According to a French minister, apologies and accountability for crimes against humanity are a vain enterprise.
The Elysee Palace’s response to a report on France's colonial rule in Algeria - which President Emmanuel Macron himself commissioned - was swift. There will be no apology for colonisation and the millions that died at the hands of France during the 132 year occupation.
French historian Benjamin Stora submitted a 145-page report to Macron looking at “issues relating to colonisation and the Algerian war,” in a bid to create a shared understanding of what happened in Algeria and France’s role in particular which continues to strain relations with the former colony.
French President Emmanuel Macron rules out official apology for colonial abuses in Algeria. The same president, who acknowledged French colonisation as a “crime against humanity” https://t.co/yKJtpYtbKd pic.twitter.com/dcDES1U8kn— Al Jazeera English (@AJEnglish) January 20, 2021
“The game was rigged from the beginning,” says Yasser Louati, a French human rights defender when asked about Macron’s response to the report.
In 2017, Macron admitted that France’s colonial past was a “crime against humanity” but much like the country’s collaboration with Nazi Germany under Vichy rule, coming to terms with the country’s past in Algeria has been a controverisal prospect.
“It comes as a surprise therefore that the commission did not choose two historians one from Algeria and one from France and we see again that the narrative is once again French,” added Louati speaking to TRT World.
Benjamin Stora, who led the commission, called for France to recognise it’s past in Algeria but warned against a “culture of repentance,” which would see Paris apologising for its crimes which could also lead to reparations.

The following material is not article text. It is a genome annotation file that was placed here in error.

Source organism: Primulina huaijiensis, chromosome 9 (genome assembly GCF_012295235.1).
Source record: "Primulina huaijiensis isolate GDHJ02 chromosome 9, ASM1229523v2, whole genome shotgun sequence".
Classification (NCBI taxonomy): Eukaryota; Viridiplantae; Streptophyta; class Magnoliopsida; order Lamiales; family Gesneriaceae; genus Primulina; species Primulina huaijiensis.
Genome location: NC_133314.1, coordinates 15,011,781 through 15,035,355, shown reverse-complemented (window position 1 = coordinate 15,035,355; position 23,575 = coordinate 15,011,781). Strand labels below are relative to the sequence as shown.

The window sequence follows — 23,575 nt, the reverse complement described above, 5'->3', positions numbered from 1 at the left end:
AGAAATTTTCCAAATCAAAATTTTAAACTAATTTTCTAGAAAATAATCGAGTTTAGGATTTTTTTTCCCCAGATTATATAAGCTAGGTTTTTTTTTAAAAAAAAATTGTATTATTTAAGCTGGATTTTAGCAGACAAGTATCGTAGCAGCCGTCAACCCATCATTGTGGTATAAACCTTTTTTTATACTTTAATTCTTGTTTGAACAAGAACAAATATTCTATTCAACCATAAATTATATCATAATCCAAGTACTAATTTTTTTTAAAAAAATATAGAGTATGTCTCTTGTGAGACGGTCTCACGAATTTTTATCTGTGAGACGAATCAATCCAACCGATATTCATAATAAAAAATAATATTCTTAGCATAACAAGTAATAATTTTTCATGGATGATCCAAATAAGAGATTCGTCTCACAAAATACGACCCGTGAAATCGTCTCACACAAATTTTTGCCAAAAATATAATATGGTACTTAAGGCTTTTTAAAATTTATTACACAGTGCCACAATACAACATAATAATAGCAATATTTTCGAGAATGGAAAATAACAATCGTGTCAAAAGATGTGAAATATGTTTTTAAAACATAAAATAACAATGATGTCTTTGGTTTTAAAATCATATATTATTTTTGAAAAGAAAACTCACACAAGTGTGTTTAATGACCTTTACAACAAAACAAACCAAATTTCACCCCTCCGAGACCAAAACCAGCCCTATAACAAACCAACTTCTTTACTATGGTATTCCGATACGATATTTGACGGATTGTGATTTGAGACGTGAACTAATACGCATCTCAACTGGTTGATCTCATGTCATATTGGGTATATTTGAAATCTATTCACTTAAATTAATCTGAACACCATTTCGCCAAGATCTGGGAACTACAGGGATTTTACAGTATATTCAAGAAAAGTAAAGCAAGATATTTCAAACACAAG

Macron is not dealing with France’s past in a “candid” manner, says Louati adding that the president is “postponing the inevitable. One day France will have to apologise.”
“Historians must be given the full reigns to establish the truth or getting close to it and Benjamin Stora has been criticised for putting on the same level France the occupying power and Algerians, the occupied population, who defended themselves against the coloniser,” added Louati.
An official from the Macron government has been unequivocal that there “there is no question of repentance. Repentance is vanity,” one said.
Some, like French Minister of Education Jean-Michel Blanquer see the dark and sinister influence of the US education system penetrating France which looks at colonialism and race critically. Academics import these dangerous tools of looking at the past have been called “islamo-leftists” by the education minister.
Some French academics have also sought to ward off the apparently dangerous influence of “Anglo-Saxon” ideologies on French campuses expressing support of Jean-Michel Blanquer approach.
In a list of recommendations of potential “gestures” that could foster reconciliation, the commission recommends that a portrait of Emir Abdelkader, a religious and military figure who fought against the French occupation in the 19th century, be erected on the 60th anniversary of Algeria's independence in 2022.
In addition it recommends the sword of Abdelkader, stolen by France, be returned to Algeria.
It's not that Macron wanted to recognize France's colonial crimes against humanity in Algeria but changed his discourse to pander to the far right. It's that he didn't intend to, but said it to pander to the left back when he needed to sound and look different than Le Pen.— Sahar Amarir (@SaharAmarir) January 22, 2021
Other notable recommendations included recognising France’s role in assassinating important national figures and publishing the names of people that were disappeared and killed by France and their remains never found.
Last year France returned 24 skulls of men who died fighting French occupation that were being controversially displayed in a museum in Paris as trophies. The macabre display was a recurring source of tension between the countries.
Algerians fought an eight year war of independence against France between 1954 and 1962, which resulted in more than 1.5 million Algerians dying. France was ultimately forced to leave, however, since then, relations between the two countries have remained frosty.
This article has been adapted from its original source.
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